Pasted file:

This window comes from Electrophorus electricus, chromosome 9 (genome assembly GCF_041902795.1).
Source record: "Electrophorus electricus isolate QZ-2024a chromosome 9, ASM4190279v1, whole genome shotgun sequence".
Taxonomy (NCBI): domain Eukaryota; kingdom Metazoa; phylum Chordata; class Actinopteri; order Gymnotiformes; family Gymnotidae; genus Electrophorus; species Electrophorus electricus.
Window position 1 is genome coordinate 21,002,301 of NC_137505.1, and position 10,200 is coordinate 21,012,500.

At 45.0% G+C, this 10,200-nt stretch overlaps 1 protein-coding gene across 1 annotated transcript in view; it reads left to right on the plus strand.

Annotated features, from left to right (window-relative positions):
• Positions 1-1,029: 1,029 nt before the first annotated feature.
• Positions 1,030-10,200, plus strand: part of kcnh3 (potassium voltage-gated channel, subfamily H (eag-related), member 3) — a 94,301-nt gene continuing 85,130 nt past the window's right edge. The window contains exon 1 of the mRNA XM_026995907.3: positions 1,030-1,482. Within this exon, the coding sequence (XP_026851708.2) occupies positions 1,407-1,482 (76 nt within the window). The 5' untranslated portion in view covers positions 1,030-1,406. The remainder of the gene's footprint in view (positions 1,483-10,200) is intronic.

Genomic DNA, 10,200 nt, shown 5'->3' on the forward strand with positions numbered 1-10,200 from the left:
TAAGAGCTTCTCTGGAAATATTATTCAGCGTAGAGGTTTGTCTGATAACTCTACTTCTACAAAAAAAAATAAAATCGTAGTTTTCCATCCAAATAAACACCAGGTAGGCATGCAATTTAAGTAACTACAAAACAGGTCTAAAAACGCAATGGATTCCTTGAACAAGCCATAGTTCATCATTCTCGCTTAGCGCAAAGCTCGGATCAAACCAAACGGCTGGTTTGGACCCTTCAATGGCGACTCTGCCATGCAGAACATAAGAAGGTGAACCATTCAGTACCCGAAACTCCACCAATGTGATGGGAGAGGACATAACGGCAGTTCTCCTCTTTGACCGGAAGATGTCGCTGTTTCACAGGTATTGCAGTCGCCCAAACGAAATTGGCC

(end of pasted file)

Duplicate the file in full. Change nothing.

This window comes from Electrophorus electricus, chromosome 9 (genome assembly GCF_041902795.1).
Source record: "Electrophorus electricus isolate QZ-2024a chromosome 9, ASM4190279v1, whole genome shotgun sequence".
Taxonomy (NCBI): domain Eukaryota; kingdom Metazoa; phylum Chordata; class Actinopteri; order Gymnotiformes; family Gymnotidae; genus Electrophorus; species Electrophorus electricus.
Window position 1 is genome coordinate 21,002,301 of NC_137505.1, and position 10,200 is coordinate 21,012,500.

At 45.0% G+C, this 10,200-nt stretch overlaps 1 protein-coding gene across 1 annotated transcript in view; it reads left to right on the plus strand.

Annotated features, from left to right (window-relative positions):
• Positions 1-1,029: 1,029 nt before the first annotated feature.
• Positions 1,030-10,200, plus strand: part of kcnh3 (potassium voltage-gated channel, subfamily H (eag-related), member 3) — a 94,301-nt gene continuing 85,130 nt past the window's right edge. The window contains exon 1 of the mRNA XM_026995907.3: positions 1,030-1,482. Within this exon, the coding sequence (XP_026851708.2) occupies positions 1,407-1,482 (76 nt within the window). The 5' untranslated portion in view covers positions 1,030-1,406. The remainder of the gene's footprint in view (positions 1,483-10,200) is intronic.

Genomic DNA, 10,200 nt, shown 5'->3' on the forward strand with positions numbered 1-10,200 from the left:
TAAGAGCTTCTCTGGAAATATTATTCAGCGTAGAGGTTTGTCTGATAACTCTACTTCTACAAAAAAAAATAAAATCGTAGTTTTCCATCCAAATAAACACCAGGTAGGCATGCAATTTAAGTAACTACAAAACAGGTCTAAAAACGCAATGGATTCCTTGAACAAGCCATAGTTCATCATTCTCGCTTAGCGCAAAGCTCGGATCAAACCAAACGGCTGGTTTGGACCCTTCAATGGCGACTCTGCCATGCAGAACATAAGAAGGTGAACCATTCAGTACCCGAAACTCCACCAATGTGATGGGAGAGGACATAACGGCAGTTCTCCTCTTTGACCGGAAGATGTCGCTGTTTCACAGGTATTGCAGTCGCCCAAACGAAATTGGCC